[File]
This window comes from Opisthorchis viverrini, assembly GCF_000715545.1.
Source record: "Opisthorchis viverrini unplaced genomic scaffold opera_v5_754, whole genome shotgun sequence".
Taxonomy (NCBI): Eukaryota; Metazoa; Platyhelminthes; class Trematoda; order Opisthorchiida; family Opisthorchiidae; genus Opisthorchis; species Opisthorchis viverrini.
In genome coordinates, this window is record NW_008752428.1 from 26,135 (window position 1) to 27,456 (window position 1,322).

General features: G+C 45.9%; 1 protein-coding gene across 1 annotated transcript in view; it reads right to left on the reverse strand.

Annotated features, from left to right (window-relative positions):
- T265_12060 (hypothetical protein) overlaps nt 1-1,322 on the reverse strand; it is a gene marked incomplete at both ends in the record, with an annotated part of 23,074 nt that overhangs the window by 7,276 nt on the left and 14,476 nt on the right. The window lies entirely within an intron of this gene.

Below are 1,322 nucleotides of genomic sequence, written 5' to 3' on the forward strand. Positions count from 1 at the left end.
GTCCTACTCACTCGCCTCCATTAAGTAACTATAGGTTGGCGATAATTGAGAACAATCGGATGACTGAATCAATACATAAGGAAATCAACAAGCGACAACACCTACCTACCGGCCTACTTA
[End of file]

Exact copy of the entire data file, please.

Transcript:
This window comes from Opisthorchis viverrini, assembly GCF_000715545.1.
Source record: "Opisthorchis viverrini unplaced genomic scaffold opera_v5_754, whole genome shotgun sequence".
Taxonomy (NCBI): Eukaryota; Metazoa; Platyhelminthes; class Trematoda; order Opisthorchiida; family Opisthorchiidae; genus Opisthorchis; species Opisthorchis viverrini.
In genome coordinates, this window is record NW_008752428.1 from 26,135 (window position 1) to 27,456 (window position 1,322).

General features: G+C 45.9%; 1 protein-coding gene across 1 annotated transcript in view; it reads right to left on the reverse strand.

Annotated features, from left to right (window-relative positions):
- T265_12060 (hypothetical protein) overlaps nt 1-1,322 on the reverse strand; it is a gene marked incomplete at both ends in the record, with an annotated part of 23,074 nt that overhangs the window by 7,276 nt on the left and 14,476 nt on the right. The window lies entirely within an intron of this gene.

Below are 1,322 nucleotides of genomic sequence, written 5' to 3' on the forward strand. Positions count from 1 at the left end.
GTCCTACTCACTCGCCTCCATTAAGTAACTATAGGTTGGCGATAATTGAGAACAATCGGATGACTGAATCAATACATAAGGAAATCAACAAGCGACAACACCTACCTACCGGCCTACTTA